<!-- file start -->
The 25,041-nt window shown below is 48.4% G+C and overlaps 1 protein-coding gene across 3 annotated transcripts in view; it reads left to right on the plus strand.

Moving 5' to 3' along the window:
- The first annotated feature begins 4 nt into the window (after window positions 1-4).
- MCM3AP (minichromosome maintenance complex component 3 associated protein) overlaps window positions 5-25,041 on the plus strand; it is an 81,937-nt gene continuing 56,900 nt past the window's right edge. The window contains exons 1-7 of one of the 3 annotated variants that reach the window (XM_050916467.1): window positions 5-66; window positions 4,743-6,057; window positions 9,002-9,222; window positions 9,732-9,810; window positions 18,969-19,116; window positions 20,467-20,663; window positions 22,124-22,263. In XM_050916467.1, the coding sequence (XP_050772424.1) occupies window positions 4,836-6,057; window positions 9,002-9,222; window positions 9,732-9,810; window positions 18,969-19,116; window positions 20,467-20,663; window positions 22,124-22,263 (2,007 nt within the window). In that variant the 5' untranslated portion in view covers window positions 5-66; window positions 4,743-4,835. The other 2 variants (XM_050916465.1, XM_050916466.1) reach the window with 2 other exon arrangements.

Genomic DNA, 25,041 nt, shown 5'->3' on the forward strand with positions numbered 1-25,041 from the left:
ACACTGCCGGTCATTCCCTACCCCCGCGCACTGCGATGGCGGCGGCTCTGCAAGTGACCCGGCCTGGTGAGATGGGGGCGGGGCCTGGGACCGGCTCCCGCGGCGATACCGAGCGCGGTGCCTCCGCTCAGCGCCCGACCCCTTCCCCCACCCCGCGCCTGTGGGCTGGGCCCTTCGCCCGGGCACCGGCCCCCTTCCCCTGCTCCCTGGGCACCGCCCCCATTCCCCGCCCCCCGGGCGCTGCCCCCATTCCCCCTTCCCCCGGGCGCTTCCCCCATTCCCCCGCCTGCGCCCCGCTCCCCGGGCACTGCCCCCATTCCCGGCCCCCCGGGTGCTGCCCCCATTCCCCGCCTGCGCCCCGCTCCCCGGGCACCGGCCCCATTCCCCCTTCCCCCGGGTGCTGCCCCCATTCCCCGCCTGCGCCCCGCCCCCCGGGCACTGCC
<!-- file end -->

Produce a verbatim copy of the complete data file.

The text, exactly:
The 25,041-nt window shown below is 48.4% G+C and overlaps 1 protein-coding gene across 3 annotated transcripts in view; it reads left to right on the plus strand.

Moving 5' to 3' along the window:
- The first annotated feature begins 4 nt into the window (after window positions 1-4).
- MCM3AP (minichromosome maintenance complex component 3 associated protein) overlaps window positions 5-25,041 on the plus strand; it is an 81,937-nt gene continuing 56,900 nt past the window's right edge. The window contains exons 1-7 of one of the 3 annotated variants that reach the window (XM_050916467.1): window positions 5-66; window positions 4,743-6,057; window positions 9,002-9,222; window positions 9,732-9,810; window positions 18,969-19,116; window positions 20,467-20,663; window positions 22,124-22,263. In XM_050916467.1, the coding sequence (XP_050772424.1) occupies window positions 4,836-6,057; window positions 9,002-9,222; window positions 9,732-9,810; window positions 18,969-19,116; window positions 20,467-20,663; window positions 22,124-22,263 (2,007 nt within the window). In that variant the 5' untranslated portion in view covers window positions 5-66; window positions 4,743-4,835. The other 2 variants (XM_050916465.1, XM_050916466.1) reach the window with 2 other exon arrangements.

Genomic DNA, 25,041 nt, shown 5'->3' on the forward strand with positions numbered 1-25,041 from the left:
ACACTGCCGGTCATTCCCTACCCCCGCGCACTGCGATGGCGGCGGCTCTGCAAGTGACCCGGCCTGGTGAGATGGGGGCGGGGCCTGGGACCGGCTCCCGCGGCGATACCGAGCGCGGTGCCTCCGCTCAGCGCCCGACCCCTTCCCCCACCCCGCGCCTGTGGGCTGGGCCCTTCGCCCGGGCACCGGCCCCCTTCCCCTGCTCCCTGGGCACCGCCCCCATTCCCCGCCCCCCGGGCGCTGCCCCCATTCCCCCTTCCCCCGGGCGCTTCCCCCATTCCCCCGCCTGCGCCCCGCTCCCCGGGCACTGCCCCCATTCCCGGCCCCCCGGGTGCTGCCCCCATTCCCCGCCTGCGCCCCGCTCCCCGGGCACCGGCCCCATTCCCCCTTCCCCCGGGTGCTGCCCCCATTCCCCGCCTGCGCCCCGCCCCCCGGGCACTGCC